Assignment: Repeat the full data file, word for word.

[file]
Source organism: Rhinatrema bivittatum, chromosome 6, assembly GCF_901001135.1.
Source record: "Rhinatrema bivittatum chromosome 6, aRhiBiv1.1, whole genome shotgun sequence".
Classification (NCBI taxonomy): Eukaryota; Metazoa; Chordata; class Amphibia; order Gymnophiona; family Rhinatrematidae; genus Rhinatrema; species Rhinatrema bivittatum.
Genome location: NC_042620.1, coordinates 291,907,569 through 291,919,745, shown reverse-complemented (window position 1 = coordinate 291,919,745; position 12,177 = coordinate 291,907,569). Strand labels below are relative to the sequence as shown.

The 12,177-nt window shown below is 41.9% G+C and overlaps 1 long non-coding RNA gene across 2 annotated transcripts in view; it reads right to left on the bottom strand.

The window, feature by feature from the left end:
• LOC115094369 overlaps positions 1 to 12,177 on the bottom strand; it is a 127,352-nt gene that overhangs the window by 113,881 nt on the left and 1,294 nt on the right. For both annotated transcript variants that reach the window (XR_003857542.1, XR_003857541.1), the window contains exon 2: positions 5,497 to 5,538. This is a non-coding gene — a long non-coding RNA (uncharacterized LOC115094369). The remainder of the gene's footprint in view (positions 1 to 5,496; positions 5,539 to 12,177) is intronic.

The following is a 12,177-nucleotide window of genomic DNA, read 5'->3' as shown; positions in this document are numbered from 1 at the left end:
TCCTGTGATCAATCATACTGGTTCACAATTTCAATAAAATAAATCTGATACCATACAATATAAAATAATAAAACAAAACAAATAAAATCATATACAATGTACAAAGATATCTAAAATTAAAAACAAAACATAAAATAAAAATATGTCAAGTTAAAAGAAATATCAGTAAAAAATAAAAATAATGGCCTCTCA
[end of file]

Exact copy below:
Source organism: Rhinatrema bivittatum, chromosome 6, assembly GCF_901001135.1.
Source record: "Rhinatrema bivittatum chromosome 6, aRhiBiv1.1, whole genome shotgun sequence".
Classification (NCBI taxonomy): Eukaryota; Metazoa; Chordata; class Amphibia; order Gymnophiona; family Rhinatrematidae; genus Rhinatrema; species Rhinatrema bivittatum.
Genome location: NC_042620.1, coordinates 291,907,569 through 291,919,745, shown reverse-complemented (window position 1 = coordinate 291,919,745; position 12,177 = coordinate 291,907,569). Strand labels below are relative to the sequence as shown.

The 12,177-nt window shown below is 41.9% G+C and overlaps 1 long non-coding RNA gene across 2 annotated transcripts in view; it reads right to left on the bottom strand.

The window, feature by feature from the left end:
• LOC115094369 overlaps positions 1 to 12,177 on the bottom strand; it is a 127,352-nt gene that overhangs the window by 113,881 nt on the left and 1,294 nt on the right. For both annotated transcript variants that reach the window (XR_003857542.1, XR_003857541.1), the window contains exon 2: positions 5,497 to 5,538. This is a non-coding gene — a long non-coding RNA (uncharacterized LOC115094369). The remainder of the gene's footprint in view (positions 1 to 5,496; positions 5,539 to 12,177) is intronic.

The following is a 12,177-nucleotide window of genomic DNA, read 5'->3' as shown; positions in this document are numbered from 1 at the left end:
TCCTGTGATCAATCATACTGGTTCACAATTTCAATAAAATAAATCTGATACCATACAATATAAAATAATAAAACAAAACAAATAAAATCATATACAATGTACAAAGATATCTAAAATTAAAAACAAAACATAAAATAAAAATATGTCAAGTTAAAAGAAATATCAGTAAAAAATAAAAATAATGGCCTCTCA